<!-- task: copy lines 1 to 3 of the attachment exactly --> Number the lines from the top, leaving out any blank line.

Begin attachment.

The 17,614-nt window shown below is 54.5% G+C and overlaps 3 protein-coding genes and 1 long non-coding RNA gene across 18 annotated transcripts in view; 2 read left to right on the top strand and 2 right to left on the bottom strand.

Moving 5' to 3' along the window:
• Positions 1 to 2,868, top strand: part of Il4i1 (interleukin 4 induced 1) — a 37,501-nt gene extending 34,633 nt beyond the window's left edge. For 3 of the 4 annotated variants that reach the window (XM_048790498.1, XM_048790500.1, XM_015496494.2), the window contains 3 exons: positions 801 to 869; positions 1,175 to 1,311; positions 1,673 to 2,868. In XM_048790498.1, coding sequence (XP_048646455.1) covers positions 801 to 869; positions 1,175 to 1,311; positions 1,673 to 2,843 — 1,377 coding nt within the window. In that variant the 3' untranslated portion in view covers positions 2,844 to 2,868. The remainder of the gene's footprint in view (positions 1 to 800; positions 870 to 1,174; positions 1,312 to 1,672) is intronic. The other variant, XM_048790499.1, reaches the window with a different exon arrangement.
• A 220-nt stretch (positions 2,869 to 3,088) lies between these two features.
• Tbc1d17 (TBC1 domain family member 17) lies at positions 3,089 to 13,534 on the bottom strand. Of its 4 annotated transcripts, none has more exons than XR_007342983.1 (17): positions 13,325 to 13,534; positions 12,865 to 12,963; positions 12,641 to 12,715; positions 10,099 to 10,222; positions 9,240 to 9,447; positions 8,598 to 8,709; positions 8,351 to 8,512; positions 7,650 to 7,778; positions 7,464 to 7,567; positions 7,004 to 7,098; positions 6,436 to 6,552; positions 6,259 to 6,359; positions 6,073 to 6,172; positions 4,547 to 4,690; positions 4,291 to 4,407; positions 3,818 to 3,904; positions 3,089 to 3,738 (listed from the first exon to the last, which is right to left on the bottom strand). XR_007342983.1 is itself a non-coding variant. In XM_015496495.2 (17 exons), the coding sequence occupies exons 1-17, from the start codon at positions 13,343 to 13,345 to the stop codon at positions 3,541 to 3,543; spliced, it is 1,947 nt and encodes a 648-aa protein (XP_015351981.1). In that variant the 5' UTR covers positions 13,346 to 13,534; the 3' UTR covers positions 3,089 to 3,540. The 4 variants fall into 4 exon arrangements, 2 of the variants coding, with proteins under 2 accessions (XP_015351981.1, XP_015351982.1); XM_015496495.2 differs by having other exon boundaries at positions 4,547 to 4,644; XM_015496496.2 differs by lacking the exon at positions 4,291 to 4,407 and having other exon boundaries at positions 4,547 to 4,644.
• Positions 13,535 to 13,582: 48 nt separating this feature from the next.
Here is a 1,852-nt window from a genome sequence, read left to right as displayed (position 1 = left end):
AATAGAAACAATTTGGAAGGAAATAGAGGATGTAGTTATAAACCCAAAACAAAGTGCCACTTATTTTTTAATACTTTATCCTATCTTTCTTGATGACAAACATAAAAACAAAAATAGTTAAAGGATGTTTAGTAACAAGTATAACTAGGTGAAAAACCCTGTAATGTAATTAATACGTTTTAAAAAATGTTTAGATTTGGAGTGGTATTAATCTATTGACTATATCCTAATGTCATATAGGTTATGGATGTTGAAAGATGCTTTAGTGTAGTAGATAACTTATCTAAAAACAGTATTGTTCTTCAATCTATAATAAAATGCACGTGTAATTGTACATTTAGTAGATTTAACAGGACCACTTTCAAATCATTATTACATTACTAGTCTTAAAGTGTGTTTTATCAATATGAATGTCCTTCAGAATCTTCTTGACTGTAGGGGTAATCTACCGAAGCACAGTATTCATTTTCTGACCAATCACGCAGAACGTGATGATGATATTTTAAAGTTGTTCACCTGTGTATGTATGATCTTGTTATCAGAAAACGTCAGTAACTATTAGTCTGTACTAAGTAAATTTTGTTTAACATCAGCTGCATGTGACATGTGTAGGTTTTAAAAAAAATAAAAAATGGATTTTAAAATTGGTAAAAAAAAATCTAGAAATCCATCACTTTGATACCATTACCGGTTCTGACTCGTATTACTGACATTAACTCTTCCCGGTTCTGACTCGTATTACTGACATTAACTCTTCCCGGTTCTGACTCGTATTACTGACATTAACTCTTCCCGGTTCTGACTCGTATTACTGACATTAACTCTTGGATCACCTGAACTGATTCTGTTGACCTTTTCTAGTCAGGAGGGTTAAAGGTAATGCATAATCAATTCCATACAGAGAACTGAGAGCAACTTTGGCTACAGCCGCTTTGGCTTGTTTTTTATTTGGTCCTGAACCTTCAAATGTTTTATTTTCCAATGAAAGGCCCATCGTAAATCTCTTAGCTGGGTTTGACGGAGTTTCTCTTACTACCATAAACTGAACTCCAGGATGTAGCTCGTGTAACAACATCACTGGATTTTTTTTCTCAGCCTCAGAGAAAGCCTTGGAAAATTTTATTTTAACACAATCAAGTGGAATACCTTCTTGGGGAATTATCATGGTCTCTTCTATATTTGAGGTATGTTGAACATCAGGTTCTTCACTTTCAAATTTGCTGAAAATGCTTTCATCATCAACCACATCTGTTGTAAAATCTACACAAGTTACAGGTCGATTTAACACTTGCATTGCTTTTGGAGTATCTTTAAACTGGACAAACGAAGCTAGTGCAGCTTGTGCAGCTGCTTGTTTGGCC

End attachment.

The 17,614-nt window shown below is 54.5% G+C and overlaps 3 protein-coding genes and 1 long non-coding RNA gene across 18 annotated transcripts in view; 2 read left to right on the top strand and 2 right to left on the bottom strand.

Moving 5' to 3' along the window:
• Positions 1 to 2,868, top strand: part of Il4i1 (interleukin 4 induced 1) — a 37,501-nt gene extending 34,633 nt beyond the window's left edge. For 3 of the 4 annotated variants that reach the window (XM_048790498.1, XM_048790500.1, XM_015496494.2), the window contains 3 exons: positions 801 to 869; positions 1,175 to 1,311; positions 1,673 to 2,868. In XM_048790498.1, coding sequence (XP_048646455.1) covers positions 801 to 869; positions 1,175 to 1,311; positions 1,673 to 2,843 — 1,377 coding nt within the window. In that variant the 3' untranslated portion in view covers positions 2,844 to 2,868. The remainder of the gene's footprint in view (positions 1 to 800; positions 870 to 1,174; positions 1,312 to 1,672) is intronic. The other variant, XM_048790499.1, reaches the window with a different exon arrangement.